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ISW explained why Iran's attempt to strike Israel Russian-style failed

Apr 15, 2024

Iran, having recently launched a combined air strike against Israel using tactics similar to Russia's attacks on Ukraine, might have hoped for a greater effect from the attack. However, Tehran's attempt, apparently, did not lead to the expected result for a number of reasons.

Such conclusions were reached by analysts of the Institute for the Study of War in their report.


The publication notes that the "package" of missile and drone strikes was modeled by Iran on those that the Russian invaders have repeatedly used against Ukraine with significant effect.

"The attack caused more limited damage than intended likely because the Iranians underestimated the tremendous advantages Israel has in defending against such strikes compared with Ukraine," the experts say.

The ISW also believes that the Iranians will "learn lessons from this strike" and work to improve their ability to break through Israel's defenses over time, " as the Russians have done in repeated strike series against Ukraine".

The Iranian strike on the night of April 14 consisted of approximately 170 drones, 30 cruise missiles, and 120 ballistic missiles, the report says The kamikaze drones were launched long before the ballistic missiles were fired, very likely in the expectation that they would reach Israel's air defense window at about the same time as the cruise missiles and UAVs.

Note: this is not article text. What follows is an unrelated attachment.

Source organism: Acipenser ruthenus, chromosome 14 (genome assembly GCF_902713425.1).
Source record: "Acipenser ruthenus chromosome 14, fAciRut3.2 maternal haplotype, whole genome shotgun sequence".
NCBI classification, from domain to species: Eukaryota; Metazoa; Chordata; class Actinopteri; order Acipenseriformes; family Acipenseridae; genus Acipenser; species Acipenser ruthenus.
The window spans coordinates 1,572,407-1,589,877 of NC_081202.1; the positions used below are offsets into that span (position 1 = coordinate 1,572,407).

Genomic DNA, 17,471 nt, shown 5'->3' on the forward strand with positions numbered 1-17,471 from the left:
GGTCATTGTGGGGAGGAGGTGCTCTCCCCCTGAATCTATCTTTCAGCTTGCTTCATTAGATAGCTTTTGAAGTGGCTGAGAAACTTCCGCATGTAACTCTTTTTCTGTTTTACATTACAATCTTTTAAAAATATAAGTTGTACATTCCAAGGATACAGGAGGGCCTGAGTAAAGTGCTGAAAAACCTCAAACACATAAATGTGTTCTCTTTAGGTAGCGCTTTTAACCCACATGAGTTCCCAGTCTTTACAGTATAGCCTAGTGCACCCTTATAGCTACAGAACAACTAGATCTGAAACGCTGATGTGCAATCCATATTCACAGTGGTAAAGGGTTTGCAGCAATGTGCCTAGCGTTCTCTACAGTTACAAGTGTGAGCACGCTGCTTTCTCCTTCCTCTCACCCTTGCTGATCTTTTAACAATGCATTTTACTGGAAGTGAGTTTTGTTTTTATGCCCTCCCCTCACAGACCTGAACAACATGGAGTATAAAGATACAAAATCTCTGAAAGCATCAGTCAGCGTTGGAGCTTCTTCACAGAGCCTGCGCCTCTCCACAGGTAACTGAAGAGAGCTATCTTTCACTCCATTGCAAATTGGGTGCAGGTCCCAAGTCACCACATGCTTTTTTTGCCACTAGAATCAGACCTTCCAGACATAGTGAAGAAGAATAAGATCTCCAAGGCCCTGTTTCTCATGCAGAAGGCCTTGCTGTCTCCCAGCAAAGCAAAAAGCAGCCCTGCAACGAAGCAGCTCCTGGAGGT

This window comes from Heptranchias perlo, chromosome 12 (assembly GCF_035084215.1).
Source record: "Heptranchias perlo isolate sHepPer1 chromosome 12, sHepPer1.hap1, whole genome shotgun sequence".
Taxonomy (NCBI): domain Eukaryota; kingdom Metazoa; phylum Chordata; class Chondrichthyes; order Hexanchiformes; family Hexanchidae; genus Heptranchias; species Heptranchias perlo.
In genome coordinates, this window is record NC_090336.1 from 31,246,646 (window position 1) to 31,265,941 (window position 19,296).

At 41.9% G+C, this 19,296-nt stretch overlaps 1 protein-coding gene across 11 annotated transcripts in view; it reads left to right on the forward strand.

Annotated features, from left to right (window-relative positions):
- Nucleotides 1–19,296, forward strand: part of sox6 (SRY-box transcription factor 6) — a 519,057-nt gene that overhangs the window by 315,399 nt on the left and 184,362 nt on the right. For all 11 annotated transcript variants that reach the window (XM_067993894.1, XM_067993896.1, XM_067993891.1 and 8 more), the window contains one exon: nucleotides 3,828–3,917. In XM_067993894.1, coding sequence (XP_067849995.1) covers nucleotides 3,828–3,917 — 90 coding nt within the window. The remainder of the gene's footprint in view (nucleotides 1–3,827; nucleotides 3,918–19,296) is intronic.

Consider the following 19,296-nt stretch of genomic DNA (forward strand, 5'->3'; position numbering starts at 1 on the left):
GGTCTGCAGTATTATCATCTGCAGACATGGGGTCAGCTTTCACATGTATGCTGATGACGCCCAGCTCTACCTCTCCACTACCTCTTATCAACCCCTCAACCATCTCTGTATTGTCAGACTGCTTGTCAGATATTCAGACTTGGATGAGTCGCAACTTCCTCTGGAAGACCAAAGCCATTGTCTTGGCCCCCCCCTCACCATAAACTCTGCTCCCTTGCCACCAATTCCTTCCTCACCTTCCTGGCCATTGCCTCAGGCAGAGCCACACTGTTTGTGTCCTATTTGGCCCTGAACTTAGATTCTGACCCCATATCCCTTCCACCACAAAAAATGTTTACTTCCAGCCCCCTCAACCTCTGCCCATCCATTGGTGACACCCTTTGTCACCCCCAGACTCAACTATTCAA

"The Russians have used such an approach against Ukraine repeatedly.  The purpose of such a package is to have the slower cruise missiles and drones distract and overwhelm air defenses in order to allow the ballistic missiles, which are much harder to shoot down, to reach their targets," the experts wrote.

The Institute for the Study of War said that the Iranians likely did not expect their cruise missiles and drones to hit targets, but probably hoped that a much higher percentage of ballistic missiles would.

However, only a handful of ballistic missiles out of a total of 120 fired penetrated Israeli air defense and struck near military bases.

"Ukrainian air defenses have averaged interception rates of only about 46% of Russian ballistic missiles during recent large strikes.  The Iranians likely expected that Israeli rates would be higher than the Ukrainian rates but not above 90% against such a large ballistic missile salvo—the Russians, after all, have never fired close to that many large ballistic missiles in a single strike against Ukraine," the report says.

ISW also writes that the AFU air defense often intercepts more than 75% of Russian cruise missiles and drones, but many of these intercepts "occur within an air defense zone that also deals with ballistic missile defense".

The Iranians thus likely expected that at least some of their drones and cruise missiles would interfere with Israeli targeting of incoming ballistic missiles, whereas apparently none did," the analysts report.

Author – Anastasiya Glotova, 15/04/2024

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